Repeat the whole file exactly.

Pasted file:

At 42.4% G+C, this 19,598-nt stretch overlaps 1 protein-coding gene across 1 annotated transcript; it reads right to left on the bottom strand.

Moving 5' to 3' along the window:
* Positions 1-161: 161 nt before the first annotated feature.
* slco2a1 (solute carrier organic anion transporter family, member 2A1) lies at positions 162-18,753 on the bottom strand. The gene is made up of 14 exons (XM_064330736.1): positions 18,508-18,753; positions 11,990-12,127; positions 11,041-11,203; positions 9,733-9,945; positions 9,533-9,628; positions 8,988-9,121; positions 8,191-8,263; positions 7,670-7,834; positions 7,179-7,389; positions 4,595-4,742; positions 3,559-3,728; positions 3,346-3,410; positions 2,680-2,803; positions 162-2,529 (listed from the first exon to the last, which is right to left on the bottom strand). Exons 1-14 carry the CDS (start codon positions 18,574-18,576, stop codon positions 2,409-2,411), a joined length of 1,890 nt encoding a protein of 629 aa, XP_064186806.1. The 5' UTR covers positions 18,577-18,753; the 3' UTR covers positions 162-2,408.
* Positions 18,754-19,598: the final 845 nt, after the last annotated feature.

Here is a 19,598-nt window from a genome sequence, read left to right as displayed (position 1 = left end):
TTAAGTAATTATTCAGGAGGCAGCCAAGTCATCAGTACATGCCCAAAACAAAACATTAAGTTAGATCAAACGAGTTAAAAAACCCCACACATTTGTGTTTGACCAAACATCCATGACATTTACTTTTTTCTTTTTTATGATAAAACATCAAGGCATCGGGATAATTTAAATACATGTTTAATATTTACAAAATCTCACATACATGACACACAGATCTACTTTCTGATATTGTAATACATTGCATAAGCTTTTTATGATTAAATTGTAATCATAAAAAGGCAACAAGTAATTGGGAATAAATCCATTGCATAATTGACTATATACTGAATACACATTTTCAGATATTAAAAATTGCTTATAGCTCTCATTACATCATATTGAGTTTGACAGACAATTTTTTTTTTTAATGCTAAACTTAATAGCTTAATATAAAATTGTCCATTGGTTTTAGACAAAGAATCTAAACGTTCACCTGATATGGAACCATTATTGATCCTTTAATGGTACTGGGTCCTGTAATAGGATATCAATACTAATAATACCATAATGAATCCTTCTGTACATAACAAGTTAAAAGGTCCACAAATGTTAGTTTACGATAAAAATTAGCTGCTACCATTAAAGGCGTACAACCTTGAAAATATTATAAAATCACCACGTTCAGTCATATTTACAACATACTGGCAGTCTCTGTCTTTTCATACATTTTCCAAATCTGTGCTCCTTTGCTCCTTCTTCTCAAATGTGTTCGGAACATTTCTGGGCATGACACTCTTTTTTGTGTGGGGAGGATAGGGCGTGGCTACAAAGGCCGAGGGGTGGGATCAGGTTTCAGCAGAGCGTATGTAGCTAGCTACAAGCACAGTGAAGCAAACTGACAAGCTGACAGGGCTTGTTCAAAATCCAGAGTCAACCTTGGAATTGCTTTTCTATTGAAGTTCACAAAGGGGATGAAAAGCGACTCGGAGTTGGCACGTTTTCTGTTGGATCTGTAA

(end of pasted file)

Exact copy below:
At 42.4% G+C, this 19,598-nt stretch overlaps 1 protein-coding gene across 1 annotated transcript; it reads right to left on the bottom strand.

Moving 5' to 3' along the window:
* Positions 1-161: 161 nt before the first annotated feature.
* slco2a1 (solute carrier organic anion transporter family, member 2A1) lies at positions 162-18,753 on the bottom strand. The gene is made up of 14 exons (XM_064330736.1): positions 18,508-18,753; positions 11,990-12,127; positions 11,041-11,203; positions 9,733-9,945; positions 9,533-9,628; positions 8,988-9,121; positions 8,191-8,263; positions 7,670-7,834; positions 7,179-7,389; positions 4,595-4,742; positions 3,559-3,728; positions 3,346-3,410; positions 2,680-2,803; positions 162-2,529 (listed from the first exon to the last, which is right to left on the bottom strand). Exons 1-14 carry the CDS (start codon positions 18,574-18,576, stop codon positions 2,409-2,411), a joined length of 1,890 nt encoding a protein of 629 aa, XP_064186806.1. The 5' UTR covers positions 18,577-18,753; the 3' UTR covers positions 162-2,408.
* Positions 18,754-19,598: the final 845 nt, after the last annotated feature.

Here is a 19,598-nt window from a genome sequence, read left to right as displayed (position 1 = left end):
TTAAGTAATTATTCAGGAGGCAGCCAAGTCATCAGTACATGCCCAAAACAAAACATTAAGTTAGATCAAACGAGTTAAAAAACCCCACACATTTGTGTTTGACCAAACATCCATGACATTTACTTTTTTCTTTTTTATGATAAAACATCAAGGCATCGGGATAATTTAAATACATGTTTAATATTTACAAAATCTCACATACATGACACACAGATCTACTTTCTGATATTGTAATACATTGCATAAGCTTTTTATGATTAAATTGTAATCATAAAAAGGCAACAAGTAATTGGGAATAAATCCATTGCATAATTGACTATATACTGAATACACATTTTCAGATATTAAAAATTGCTTATAGCTCTCATTACATCATATTGAGTTTGACAGACAATTTTTTTTTTTAATGCTAAACTTAATAGCTTAATATAAAATTGTCCATTGGTTTTAGACAAAGAATCTAAACGTTCACCTGATATGGAACCATTATTGATCCTTTAATGGTACTGGGTCCTGTAATAGGATATCAATACTAATAATACCATAATGAATCCTTCTGTACATAACAAGTTAAAAGGTCCACAAATGTTAGTTTACGATAAAAATTAGCTGCTACCATTAAAGGCGTACAACCTTGAAAATATTATAAAATCACCACGTTCAGTCATATTTACAACATACTGGCAGTCTCTGTCTTTTCATACATTTTCCAAATCTGTGCTCCTTTGCTCCTTCTTCTCAAATGTGTTCGGAACATTTCTGGGCATGACACTCTTTTTTGTGTGGGGAGGATAGGGCGTGGCTACAAAGGCCGAGGGGTGGGATCAGGTTTCAGCAGAGCGTATGTAGCTAGCTACAAGCACAGTGAAGCAAACTGACAAGCTGACAGGGCTTGTTCAAAATCCAGAGTCAACCTTGGAATTGCTTTTCTATTGAAGTTCACAAAGGGGATGAAAAGCGACTCGGAGTTGGCACGTTTTCTGTTGGATCTGTAA